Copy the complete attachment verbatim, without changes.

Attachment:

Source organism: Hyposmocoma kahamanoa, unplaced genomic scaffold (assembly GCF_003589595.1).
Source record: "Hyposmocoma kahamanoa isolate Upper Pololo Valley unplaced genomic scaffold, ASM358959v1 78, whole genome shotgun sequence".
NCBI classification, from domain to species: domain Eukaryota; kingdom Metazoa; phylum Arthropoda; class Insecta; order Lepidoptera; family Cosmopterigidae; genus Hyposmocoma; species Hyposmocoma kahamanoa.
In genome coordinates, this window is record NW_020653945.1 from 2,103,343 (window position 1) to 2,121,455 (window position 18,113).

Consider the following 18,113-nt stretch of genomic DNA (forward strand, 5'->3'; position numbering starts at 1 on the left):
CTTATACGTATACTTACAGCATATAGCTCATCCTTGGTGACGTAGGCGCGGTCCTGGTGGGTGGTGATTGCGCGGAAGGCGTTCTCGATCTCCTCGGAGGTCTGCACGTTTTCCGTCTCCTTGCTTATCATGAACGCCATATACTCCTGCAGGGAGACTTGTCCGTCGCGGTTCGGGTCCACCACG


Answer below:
Source organism: Hyposmocoma kahamanoa, unplaced genomic scaffold (assembly GCF_003589595.1).
Source record: "Hyposmocoma kahamanoa isolate Upper Pololo Valley unplaced genomic scaffold, ASM358959v1 78, whole genome shotgun sequence".
NCBI classification, from domain to species: domain Eukaryota; kingdom Metazoa; phylum Arthropoda; class Insecta; order Lepidoptera; family Cosmopterigidae; genus Hyposmocoma; species Hyposmocoma kahamanoa.
In genome coordinates, this window is record NW_020653945.1 from 2,103,343 (window position 1) to 2,121,455 (window position 18,113).

Consider the following 18,113-nt stretch of genomic DNA (forward strand, 5'->3'; position numbering starts at 1 on the left):
CTTATACGTATACTTACAGCATATAGCTCATCCTTGGTGACGTAGGCGCGGTCCTGGTGGGTGGTGATTGCGCGGAAGGCGTTCTCGATCTCCTCGGAGGTCTGCACGTTTTCCGTCTCCTTGCTTATCATGAACGCCATATACTCCTGCAGGGAGACTTGTCCGTCGCGGTTCGGGTCCACCACG